• How will damages be calculated? In figuring how much "global warming" has cost the state, will Lockyer deduct how much extra tax revenue the state has gotten from cheaper cars than it would have gotten if cars had been forced all along to include cockamamie, expensive anti-carbon-dioxide systems?
  • Will the defense be allowed to call expert witnesses who dispute globaloney theory, or will the judge rule that only scientists who agree with the Intergovernmental Panel for Climate Change (IPCC) be allowed?
  • Which temperature figures will the judgment be based upon: the ones promulgated by the IPCC at the beginning of the case, or the revised (downward) estimates issued several years later, at the end of the case?
  • Finally, if the state wins, it will have succeeded in dramatically raising the cost of gasoline and cars in California, choking off the first glimmerings in the previously doleful California economy, as we recover from one economic catastrophe (Gray Davis), only to stumble into another: Bill Lockyer.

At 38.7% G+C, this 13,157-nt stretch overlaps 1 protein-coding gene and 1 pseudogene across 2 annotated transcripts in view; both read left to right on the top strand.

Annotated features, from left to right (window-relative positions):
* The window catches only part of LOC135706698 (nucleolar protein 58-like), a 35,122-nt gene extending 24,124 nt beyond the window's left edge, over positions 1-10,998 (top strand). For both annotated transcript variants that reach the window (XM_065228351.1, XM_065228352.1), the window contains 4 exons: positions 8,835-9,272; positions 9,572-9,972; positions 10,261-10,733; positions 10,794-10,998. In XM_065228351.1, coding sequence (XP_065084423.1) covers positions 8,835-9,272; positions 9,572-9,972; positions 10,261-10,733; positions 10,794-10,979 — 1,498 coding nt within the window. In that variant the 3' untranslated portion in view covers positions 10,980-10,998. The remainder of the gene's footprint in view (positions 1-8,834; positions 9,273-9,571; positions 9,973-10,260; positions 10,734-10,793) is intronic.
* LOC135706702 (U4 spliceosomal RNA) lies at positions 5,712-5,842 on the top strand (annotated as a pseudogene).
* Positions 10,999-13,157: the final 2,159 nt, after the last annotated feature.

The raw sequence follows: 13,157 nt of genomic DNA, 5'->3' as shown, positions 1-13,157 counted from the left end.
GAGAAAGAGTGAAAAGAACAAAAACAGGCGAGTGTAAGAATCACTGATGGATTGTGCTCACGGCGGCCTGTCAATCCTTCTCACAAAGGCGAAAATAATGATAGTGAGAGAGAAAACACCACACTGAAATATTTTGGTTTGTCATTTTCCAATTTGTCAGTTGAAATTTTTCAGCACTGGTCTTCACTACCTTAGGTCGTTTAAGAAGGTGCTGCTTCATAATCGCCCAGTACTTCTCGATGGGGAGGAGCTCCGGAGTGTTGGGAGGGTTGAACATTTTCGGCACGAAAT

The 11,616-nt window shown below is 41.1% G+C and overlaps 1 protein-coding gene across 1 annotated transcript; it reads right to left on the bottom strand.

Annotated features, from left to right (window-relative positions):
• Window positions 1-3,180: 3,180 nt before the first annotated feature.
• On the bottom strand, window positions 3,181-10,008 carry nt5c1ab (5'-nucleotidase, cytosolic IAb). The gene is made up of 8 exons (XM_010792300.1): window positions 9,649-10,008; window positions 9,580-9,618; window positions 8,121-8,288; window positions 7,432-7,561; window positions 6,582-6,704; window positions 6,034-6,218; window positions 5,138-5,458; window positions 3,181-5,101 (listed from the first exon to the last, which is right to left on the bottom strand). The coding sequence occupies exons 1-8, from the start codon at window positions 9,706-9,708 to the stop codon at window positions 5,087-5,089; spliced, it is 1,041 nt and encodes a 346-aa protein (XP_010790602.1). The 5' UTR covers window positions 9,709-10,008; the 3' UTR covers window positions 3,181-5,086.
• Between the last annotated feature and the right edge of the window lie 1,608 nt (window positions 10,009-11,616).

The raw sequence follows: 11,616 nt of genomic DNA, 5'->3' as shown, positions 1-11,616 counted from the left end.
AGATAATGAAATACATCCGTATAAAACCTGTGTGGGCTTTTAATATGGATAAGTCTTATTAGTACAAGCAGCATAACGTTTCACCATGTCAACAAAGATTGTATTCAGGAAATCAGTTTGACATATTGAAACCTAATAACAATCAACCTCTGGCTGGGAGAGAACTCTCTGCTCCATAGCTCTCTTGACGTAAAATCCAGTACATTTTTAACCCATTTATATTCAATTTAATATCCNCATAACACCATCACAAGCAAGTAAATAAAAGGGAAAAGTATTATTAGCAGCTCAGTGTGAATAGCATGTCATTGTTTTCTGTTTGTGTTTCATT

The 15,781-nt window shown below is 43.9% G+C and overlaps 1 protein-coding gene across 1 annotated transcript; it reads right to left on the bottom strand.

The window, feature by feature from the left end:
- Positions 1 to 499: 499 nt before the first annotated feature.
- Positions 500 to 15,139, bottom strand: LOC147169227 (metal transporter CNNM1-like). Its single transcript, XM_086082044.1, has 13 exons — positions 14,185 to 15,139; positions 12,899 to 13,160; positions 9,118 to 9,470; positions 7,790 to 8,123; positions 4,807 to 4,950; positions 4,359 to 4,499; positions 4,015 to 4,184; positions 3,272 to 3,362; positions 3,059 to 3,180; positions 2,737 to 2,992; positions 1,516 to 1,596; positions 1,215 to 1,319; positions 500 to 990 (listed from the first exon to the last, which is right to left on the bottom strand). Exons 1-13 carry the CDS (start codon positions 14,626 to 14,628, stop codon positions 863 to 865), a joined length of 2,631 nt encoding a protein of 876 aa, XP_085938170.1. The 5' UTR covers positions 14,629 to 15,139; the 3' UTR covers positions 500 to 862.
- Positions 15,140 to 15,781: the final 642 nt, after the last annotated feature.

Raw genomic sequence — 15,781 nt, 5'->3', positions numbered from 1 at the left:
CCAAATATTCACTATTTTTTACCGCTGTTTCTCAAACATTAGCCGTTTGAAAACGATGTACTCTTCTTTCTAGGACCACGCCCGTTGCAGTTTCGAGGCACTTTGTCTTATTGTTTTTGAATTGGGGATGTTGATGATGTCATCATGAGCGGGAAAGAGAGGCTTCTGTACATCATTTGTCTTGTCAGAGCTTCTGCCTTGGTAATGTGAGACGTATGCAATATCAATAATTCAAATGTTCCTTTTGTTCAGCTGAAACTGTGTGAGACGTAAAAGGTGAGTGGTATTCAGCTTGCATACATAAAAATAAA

It will be a disaster for the Democrats, as it will be rightly painted as a massive regressive tax on the working poor and middle class, launched by limousine liberals "in a hurry" to fix something -- quick, before we might find out that it doesn't need fixing after all.

    It pits the liberal elitists against the unions. It's anti-car, therefore unAmerican and especially unCalifornian. It's Rose Bird-ian legislating from the bench, substituting the bludgeon of the courts for the free choices of democracy.

The case is nonsense cubed. It's "junk science" in its worst form, attempting to legislate the 2006 understanding of climatology for all time, regardless of what may be discovered in 2008, 2020, or 2050.

And here is the kicker:

Lockyer -- a Democratic candidate for state treasurer in the November election -- said the lawsuit states that under federal and state common law the automakers have created a public nuisance by producing "millions of vehicles that collectively emit massive quantities of carbon dioxide."

What is the normal response to a public nuisance? To ban it, of course: so unless Bill Lockyer calls for the abolition of all cars, he makes himself into the Compleat Hypocrite (not to mention a complete ass). He is actually trying to sue Detroit out of business!

But in the end, the ludicrous lawsuit may have a very beneficial effect. Mull this: